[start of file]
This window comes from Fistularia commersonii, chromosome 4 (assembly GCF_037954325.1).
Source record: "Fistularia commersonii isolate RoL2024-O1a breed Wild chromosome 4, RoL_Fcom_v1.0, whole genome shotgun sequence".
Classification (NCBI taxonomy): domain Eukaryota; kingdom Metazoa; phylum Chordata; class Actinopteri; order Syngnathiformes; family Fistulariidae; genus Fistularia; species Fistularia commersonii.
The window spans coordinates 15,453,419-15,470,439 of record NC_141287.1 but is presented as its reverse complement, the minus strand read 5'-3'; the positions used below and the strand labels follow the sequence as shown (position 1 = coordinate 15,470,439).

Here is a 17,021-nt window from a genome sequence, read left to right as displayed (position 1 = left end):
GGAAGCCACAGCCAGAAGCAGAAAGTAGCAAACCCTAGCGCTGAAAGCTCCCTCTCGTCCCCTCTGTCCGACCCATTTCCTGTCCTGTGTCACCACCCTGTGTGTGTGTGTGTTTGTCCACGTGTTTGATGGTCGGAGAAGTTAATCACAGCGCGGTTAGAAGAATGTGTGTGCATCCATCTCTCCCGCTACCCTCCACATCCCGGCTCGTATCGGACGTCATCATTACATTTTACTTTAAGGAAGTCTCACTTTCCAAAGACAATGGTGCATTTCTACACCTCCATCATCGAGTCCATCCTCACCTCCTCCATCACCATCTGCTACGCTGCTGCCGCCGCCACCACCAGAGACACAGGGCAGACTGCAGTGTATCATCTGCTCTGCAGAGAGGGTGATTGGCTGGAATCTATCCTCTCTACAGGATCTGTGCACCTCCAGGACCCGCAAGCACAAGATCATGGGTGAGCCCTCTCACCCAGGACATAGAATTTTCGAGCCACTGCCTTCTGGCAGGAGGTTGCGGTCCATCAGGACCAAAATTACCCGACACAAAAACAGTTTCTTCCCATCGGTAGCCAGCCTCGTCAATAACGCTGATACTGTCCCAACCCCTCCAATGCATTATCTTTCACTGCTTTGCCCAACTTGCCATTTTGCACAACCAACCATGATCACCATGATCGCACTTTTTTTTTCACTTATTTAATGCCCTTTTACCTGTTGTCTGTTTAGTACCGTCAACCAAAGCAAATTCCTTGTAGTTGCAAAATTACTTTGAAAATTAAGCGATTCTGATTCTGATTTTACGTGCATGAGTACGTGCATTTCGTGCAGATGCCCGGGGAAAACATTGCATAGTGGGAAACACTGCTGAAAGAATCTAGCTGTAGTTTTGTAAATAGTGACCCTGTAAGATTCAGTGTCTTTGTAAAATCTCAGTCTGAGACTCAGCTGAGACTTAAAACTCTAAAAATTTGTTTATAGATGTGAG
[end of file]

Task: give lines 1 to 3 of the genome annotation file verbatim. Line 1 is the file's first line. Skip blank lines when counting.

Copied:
This window comes from Fistularia commersonii, chromosome 4 (assembly GCF_037954325.1).
Source record: "Fistularia commersonii isolate RoL2024-O1a breed Wild chromosome 4, RoL_Fcom_v1.0, whole genome shotgun sequence".
Classification (NCBI taxonomy): domain Eukaryota; kingdom Metazoa; phylum Chordata; class Actinopteri; order Syngnathiformes; family Fistulariidae; genus Fistularia; species Fistularia commersonii.